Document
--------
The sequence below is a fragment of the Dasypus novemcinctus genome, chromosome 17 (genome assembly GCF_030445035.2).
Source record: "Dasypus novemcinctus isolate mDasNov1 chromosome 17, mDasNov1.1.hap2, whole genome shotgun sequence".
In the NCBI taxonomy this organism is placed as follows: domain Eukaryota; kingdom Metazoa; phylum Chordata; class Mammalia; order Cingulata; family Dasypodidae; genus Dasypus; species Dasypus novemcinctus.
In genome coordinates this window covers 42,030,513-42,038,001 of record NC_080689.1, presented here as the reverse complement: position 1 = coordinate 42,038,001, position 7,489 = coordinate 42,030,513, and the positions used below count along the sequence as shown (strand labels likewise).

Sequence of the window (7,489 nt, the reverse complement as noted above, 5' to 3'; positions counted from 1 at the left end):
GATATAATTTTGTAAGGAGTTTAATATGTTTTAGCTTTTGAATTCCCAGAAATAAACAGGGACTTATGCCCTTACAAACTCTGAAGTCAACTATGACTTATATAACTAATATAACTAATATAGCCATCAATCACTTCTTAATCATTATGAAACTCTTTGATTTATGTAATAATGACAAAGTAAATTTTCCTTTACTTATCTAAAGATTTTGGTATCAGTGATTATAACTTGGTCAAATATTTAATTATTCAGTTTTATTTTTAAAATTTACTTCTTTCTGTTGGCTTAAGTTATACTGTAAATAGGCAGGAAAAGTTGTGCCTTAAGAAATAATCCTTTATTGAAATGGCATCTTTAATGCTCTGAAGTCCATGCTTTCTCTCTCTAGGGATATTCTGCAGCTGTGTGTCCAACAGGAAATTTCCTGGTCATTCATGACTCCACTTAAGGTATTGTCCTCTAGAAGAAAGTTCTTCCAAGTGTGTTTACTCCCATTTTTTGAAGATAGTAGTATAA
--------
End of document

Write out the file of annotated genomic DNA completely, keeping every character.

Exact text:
The sequence below is a fragment of the Dasypus novemcinctus genome, chromosome 17 (genome assembly GCF_030445035.2).
Source record: "Dasypus novemcinctus isolate mDasNov1 chromosome 17, mDasNov1.1.hap2, whole genome shotgun sequence".
In the NCBI taxonomy this organism is placed as follows: domain Eukaryota; kingdom Metazoa; phylum Chordata; class Mammalia; order Cingulata; family Dasypodidae; genus Dasypus; species Dasypus novemcinctus.
In genome coordinates this window covers 42,030,513-42,038,001 of record NC_080689.1, presented here as the reverse complement: position 1 = coordinate 42,038,001, position 7,489 = coordinate 42,030,513, and the positions used below count along the sequence as shown (strand labels likewise).

Sequence of the window (7,489 nt, the reverse complement as noted above, 5' to 3'; positions counted from 1 at the left end):
GATATAATTTTGTAAGGAGTTTAATATGTTTTAGCTTTTGAATTCCCAGAAATAAACAGGGACTTATGCCCTTACAAACTCTGAAGTCAACTATGACTTATATAACTAATATAACTAATATAGCCATCAATCACTTCTTAATCATTATGAAACTCTTTGATTTATGTAATAATGACAAAGTAAATTTTCCTTTACTTATCTAAAGATTTTGGTATCAGTGATTATAACTTGGTCAAATATTTAATTATTCAGTTTTATTTTTAAAATTTACTTCTTTCTGTTGGCTTAAGTTATACTGTAAATAGGCAGGAAAAGTTGTGCCTTAAGAAATAATCCTTTATTGAAATGGCATCTTTAATGCTCTGAAGTCCATGCTTTCTCTCTCTAGGGATATTCTGCAGCTGTGTGTCCAACAGGAAATTTCCTGGTCATTCATGACTCCACTTAAGGTATTGTCCTCTAGAAGAAAGTTCTTCCAAGTGTGTTTACTCCCATTTTTTGAAGATAGTAGTATAA